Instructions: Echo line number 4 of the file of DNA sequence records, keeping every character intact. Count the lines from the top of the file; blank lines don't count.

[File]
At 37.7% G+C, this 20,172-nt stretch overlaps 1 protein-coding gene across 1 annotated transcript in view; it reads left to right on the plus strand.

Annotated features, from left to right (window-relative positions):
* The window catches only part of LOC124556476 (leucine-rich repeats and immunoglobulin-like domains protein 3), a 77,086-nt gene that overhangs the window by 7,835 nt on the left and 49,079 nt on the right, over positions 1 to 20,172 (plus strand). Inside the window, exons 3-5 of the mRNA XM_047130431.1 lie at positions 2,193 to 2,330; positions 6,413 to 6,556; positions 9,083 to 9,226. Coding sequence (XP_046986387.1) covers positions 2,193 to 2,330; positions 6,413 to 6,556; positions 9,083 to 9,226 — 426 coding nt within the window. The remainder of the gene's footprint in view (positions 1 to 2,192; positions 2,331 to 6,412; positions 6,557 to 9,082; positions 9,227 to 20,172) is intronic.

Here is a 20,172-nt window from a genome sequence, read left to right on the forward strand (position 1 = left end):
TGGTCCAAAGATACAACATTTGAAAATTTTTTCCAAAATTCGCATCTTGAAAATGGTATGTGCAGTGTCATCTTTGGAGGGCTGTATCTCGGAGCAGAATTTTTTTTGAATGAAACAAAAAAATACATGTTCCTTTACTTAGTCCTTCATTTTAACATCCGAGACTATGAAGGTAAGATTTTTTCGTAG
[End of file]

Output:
Here is a 20,172-nt window from a genome sequence, read left to right on the forward strand (position 1 = left end):